If there is a subject that sparks much controversy among homeschoolers, it has to be the struggle of whether or not you should send your child to public school.
I hear from new bee homeschoolers and struggling homeschoolers who tell me that their child misses his friends, they don’t have any friends now that they are homeschooling or their child just wants to “check out” public school.
You are not alone. Even seasoned homeschoolers wrestle with the same decision some years.
What You’ve Got to Know About Struggling When Homeschooling
One school of thought touts I am the parent, you’re the child, so you are not given the choice to make that kind of decision. It is our God given right and responsibility as the parents and we will decide.
The second school of thought touts talking to the child to get his opinion, not making the decision a matter of a power struggle and letting a child test out public school.
From my experience in helping homeschoolers, it seems the answer is always a balance of those two schools of thought.
However, I do not agree with the fact that one has to experience something to appreciate the negative or positive affects. We don’t have to experience pain to know it hurts.
It is true that any child regardless of what age does not have the experience to make such an important decision about their education.
The responsibility for raising our children with not only academic standards, but Godly values falls squarely on the parent’s shoulders. The child or teen is not the third partner to the parenting and I have never seen anything positive come from elevating a child to that status unknowingly.
On the flip side, children deserve dignity and respect for the things that concern them. They need to be validated. This means they need to be heard. If we don’t listen to them, yes anything, could become a power struggle.
Children need to know that we will listen to them even when we hit homeschooling struggles.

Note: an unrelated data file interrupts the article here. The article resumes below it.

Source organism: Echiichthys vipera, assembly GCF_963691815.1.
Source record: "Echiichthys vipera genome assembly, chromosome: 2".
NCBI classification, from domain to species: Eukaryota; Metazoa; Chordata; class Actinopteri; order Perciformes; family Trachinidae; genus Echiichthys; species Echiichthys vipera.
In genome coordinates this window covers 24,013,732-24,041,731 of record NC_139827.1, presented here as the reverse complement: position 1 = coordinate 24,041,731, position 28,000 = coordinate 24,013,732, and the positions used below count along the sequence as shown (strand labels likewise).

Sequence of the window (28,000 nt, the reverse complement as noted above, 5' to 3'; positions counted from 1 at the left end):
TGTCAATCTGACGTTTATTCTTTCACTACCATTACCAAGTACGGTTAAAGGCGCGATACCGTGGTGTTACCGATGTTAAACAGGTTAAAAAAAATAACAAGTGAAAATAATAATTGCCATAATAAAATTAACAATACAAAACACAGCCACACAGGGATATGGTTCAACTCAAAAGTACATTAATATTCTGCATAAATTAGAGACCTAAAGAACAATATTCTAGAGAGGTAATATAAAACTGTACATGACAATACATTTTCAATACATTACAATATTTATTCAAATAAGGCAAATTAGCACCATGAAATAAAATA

7 Questions Worth Asking
What can parents and a child do to make their homeschooling situation improve?
Here are a few tips and questions to ponder.
1. What brought you to homeschooling in the first place?
The reasons probably still exist. Will they go away if you send them back to public school?
2. Did you explain your decision to homeschool your child in the beginning?
It doesn’t mean you are including your child in on the decision that is yours alone to make, but it shows them that you care about their feelings and future when you do explain your decision.
Children can understand our reasons even though they may not agree with the decision at the time.
What they will agree on later, if they don’t now, is the love you showed in pouring out your feelings to them. There is nothing wrong with showing our children that we are vulnerable.
3. As parents, can we trust in our God given ability to teach our children knowing that nobody loves them more than we do?
We are perfectly equipped to homeschool for a lifetime. Too, there is no stronger force than love. I say this now having graduated two of my sons.
Love moves a parent to make ANYTHING happen that needs to so that your child gets what they need. You don’t have to know everything, you just have to be willing to try anything.
4. Are the teachers and peers at school the kind that we want to influence our children?
5. Are families ties strengthened at public school or is there a deterioration of parental respect and authority?
6. Have I discussed with my child what public school is really like?
Some children have misconceptions thinking perhaps their days will be spent in bliss.
7. If what you are using now is not working regarding curricula and your child told you so, will you S-T- R-E-T-C- H yourself beyond your comfort zone?
Each person has to prayerfully and carefully weigh their circumstances.
Any advice has to be sifted through as we possible can’t know the personal circumstances of others.
Examine your circumstances, reconfirm your love for homeschooling and for all the reasons that brought you to homeschooling.
Remember homeschooling is so much more than curricula, academic endeavor and grades. Those are important, but the heart of your child is of far more worth.
Use your life’s experiences and remember like any journey, we can all lose our way.
Stop, reevaluate, reconfirm and reboot.
I enjoyed this quote by Henry Ford that puts things in perspective for me each year.
Failure is simply the opportunity to begin again, this time more intelligently.
Hugs and love ya,
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